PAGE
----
Table of Contents
While GPU acceleration has become fairly common in Adobe applications, Media Encoder is interesting since it is used in two very different ways. The first is to encode a finished or in-progress project that was made in an application like Premiere Pro or After Effects. The second is to simply transcode a clip from one codec/resolution to another. This is done for a variety of reasons, but in the end this type of work is going to be largely CPU-dependent since straight decoding/encoding does not (typically) take advantage of the GPU.
In this article, we will be looking at the use of Media Encoder as a straight transcoding tool to convert a clip from one codec to another. Most likely, this won't show a huge difference between NVIDIA GeForce and AMD Radeon cards, but we have found that it is still benefitial to do this type of testing as there are often little surprises that come up. If you are interested in performance when encoding a project with multiple clips, transitions, and effects, we recommend checking out our Premiere Pro or After Effects articles instead as those will give you a more accurate representation of what you might see in those situations.
It is worth noting that while we will only be looking at Media Encoder performance in this article, choosing a specific GPU to use is a much more complicated topic. Many other factors including current price, reliability, power draw, noise level, and available cooler designs are all things that need to be considered. If you would like to skip over our test setup and benchmark result/analysis sections, feel free to jump right to the Conclusion section.
Test Setup & Methodology
Listed below is the test platform we will be using in our testing:
|Motherboard:||Gigabyte X299 Designare EX|
|CPU:||Intel Core i9 7940X 3.1GHz
(4.3/4.4GHz Turbo) 14 Core
|RAM:||8x DDR4-2666 16GB
|Hard Drive:||Samsung 960 Pro 1TB M.2 PCI-E x4 NVMe SSD|
|OS:||Windows 10 Pro 64-bit|
|Software:||Media Encoder CC 2018 (Ver. 12.1.1)|
To compare the AMD and NVIDIA, we tested a wide range of cards from both the Radeon and GeForce lines. We do want to point out that at the time we did this testing, it was difficult to source a quality AMD Radeon Vega card that was not factory overclocked. Rather than delaying our testing we decided to go ahead and use the overclocked cards even though it will slightly skew the results in favor of those cards.
For the testing itself, we decided to focus on performance when transcoding a single, unedited clip using both the "H.264 – High Quality 2160p 4K" and "DNxHR HQ UHD" (matching media FPS) presets. If you are interested in performance when encoding a project with multiple clips, edits, transitions, and effects, we recommend checking out our Premiere Pro or After Effects articles instead as those will give you a more accurate representation of what you might see in those situations. The footage used in our testing is shown below with links to where you can download it yourself:
|CinemaDNG||4608×2592||24 FPS||Ursa Mini 4K||Interior Office||Blackmagic Design
|29.97 FPS||RED ONE MYSTERIUM||A004_C186_011278_001||RED
Sample R3D Files
|23.976 FPS||WEAPON 6K||S005_L001_0220LI_001||RED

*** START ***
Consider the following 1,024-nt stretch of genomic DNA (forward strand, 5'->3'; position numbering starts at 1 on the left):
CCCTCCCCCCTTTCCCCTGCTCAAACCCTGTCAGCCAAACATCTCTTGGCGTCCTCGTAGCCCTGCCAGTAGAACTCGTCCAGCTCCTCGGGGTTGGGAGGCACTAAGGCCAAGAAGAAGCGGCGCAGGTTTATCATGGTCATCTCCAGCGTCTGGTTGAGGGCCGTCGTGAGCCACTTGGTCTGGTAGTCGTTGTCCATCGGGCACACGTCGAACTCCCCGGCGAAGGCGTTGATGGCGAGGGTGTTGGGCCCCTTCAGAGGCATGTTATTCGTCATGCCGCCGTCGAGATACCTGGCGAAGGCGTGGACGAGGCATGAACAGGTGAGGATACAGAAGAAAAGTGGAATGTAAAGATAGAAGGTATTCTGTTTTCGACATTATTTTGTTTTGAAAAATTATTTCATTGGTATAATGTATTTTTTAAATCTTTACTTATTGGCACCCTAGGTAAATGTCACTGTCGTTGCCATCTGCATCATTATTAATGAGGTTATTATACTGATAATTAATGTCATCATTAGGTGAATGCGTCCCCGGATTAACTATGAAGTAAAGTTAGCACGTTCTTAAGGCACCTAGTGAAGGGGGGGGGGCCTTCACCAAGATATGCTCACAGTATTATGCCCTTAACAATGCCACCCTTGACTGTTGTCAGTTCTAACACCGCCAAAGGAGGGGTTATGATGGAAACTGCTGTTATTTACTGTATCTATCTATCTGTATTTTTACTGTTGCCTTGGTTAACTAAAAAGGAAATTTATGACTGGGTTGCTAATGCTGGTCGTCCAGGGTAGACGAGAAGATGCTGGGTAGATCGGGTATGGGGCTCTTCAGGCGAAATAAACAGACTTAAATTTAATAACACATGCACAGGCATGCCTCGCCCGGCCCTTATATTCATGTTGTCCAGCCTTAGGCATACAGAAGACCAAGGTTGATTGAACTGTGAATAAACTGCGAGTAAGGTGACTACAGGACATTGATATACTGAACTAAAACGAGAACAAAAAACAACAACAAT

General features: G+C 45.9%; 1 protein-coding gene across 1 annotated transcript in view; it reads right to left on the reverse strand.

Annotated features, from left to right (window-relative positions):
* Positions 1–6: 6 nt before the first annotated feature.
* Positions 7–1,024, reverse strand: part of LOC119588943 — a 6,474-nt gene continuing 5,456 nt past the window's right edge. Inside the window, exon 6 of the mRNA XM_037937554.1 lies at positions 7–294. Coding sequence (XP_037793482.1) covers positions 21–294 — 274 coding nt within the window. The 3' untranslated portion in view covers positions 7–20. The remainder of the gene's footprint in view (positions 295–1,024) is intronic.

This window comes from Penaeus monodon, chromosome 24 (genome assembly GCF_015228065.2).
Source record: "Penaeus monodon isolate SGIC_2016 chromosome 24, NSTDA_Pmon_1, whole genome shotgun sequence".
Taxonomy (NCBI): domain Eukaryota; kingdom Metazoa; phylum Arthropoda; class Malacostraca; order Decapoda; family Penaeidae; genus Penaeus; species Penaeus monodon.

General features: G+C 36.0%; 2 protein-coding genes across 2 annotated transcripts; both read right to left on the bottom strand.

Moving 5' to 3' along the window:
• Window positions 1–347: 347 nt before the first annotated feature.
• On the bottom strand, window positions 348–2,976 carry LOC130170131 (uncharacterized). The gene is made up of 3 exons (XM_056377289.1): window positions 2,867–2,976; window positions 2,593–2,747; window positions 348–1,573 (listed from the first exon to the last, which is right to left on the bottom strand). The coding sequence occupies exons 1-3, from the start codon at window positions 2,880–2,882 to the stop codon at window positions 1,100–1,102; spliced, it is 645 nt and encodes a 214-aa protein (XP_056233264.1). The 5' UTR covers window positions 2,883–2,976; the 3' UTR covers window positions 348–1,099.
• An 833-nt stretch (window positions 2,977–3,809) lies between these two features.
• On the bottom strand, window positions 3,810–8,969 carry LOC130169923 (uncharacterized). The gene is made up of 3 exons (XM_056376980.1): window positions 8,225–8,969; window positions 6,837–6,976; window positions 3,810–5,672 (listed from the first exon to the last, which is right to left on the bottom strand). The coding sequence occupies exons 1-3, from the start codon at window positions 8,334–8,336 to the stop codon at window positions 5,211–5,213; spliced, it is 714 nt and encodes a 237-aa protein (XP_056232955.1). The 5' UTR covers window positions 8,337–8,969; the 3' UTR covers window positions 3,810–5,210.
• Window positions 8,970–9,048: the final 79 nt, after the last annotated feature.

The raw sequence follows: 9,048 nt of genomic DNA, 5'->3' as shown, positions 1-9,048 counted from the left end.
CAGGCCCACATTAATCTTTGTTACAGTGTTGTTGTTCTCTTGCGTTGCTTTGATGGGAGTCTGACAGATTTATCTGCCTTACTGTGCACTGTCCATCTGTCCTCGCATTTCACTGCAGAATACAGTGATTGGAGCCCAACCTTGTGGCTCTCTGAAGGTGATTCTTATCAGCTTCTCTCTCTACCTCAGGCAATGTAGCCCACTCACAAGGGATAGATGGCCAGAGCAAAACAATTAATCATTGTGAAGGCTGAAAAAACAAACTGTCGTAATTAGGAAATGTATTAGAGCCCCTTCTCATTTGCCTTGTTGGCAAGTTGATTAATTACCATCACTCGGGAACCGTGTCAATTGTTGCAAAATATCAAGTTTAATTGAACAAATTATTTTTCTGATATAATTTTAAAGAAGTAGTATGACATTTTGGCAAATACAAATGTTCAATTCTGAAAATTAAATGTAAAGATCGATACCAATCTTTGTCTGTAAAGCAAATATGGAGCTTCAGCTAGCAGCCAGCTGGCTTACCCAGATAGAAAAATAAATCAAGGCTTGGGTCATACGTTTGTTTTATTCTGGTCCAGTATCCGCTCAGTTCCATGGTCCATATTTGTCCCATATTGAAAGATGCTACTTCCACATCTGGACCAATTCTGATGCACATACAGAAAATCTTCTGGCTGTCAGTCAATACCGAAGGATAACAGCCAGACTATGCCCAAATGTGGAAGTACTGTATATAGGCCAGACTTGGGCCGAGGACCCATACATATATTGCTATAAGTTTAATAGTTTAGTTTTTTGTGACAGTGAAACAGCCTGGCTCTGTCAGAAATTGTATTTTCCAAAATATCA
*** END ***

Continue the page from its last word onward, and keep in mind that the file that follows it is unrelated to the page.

Sample R3D Files
|25 FPS||WEAPON 8K S35||B001_C096_0902AP_001||RED
Sample R3D Files
ProRes 422 HQ
|3940×2160||29.97 FPS||Transcoded from RED 4K clip|
Looking at our benchmark results for Adobe Media Encoder, there is a very clear trend:
- If you are using RED (.R3D) footage, the NVIDIA GeForce cards are significantly faster. Oddly the 8K RED tests didn't show this as much, but an NVIDIA GeForce card was able to transcode 4K RED footage at about twice the speed of an AMD Radeon card. With the 6K RED media, this increased even further to a 2-3x speedup.
- If you are NOT using RED (.R3D) footage, the GPU doesn't matter. Keep in mind that this testing is only looking at straight transcoding – no effects, Lumetri Color, or anything else has been applied to the footage. So while this will likely change if you are exporting a full Premiere Pro or After Effects project, in this situation we saw virtually no difference between AMD and NVIDIA consumer GPUs – or even between and of the individual models we tested.
Other than that, there is actually remarkably little difference between all of the cards we tested. Even between the GTX 1060 and the GTX 1080 Ti, the average difference was a fraction of a FPS. In most cases where you see a difference shown in the charts, it is actually just a single second difference. And since Media Encoder only logs to the nearest second, that really means that the majority of those results are actually within the margin of error.
The results of our testing are frankly pretty underwhelming but really just goes to show that if transcoding media in Media Encoder is something you do a lot of, getting a fast GPU should be pretty low on your priority list. You will be much better off getting a very moderate GPU and spending the money you saved on a more powerful CPU.
If we compile all our AME testing together and score it based on how fast the system was able to transcode the clips relative to the media's FPS, we get the following overall scores for each GPU:
Remember again that we really only saw a difference between the cards when testing RED footage, but for the codecs we tested the NVIDIA GeForce cards were overall faster than the AMD Radeon cards. If you don't work with RED footage the GPU really doesn't matter much in Media Encoder when doing a straight transcode, but if you are simply wanting to know whether you should use GeForce or Radeon and have no preference for either brand, from a performance standpoint the answer is going to be "use GeForce".
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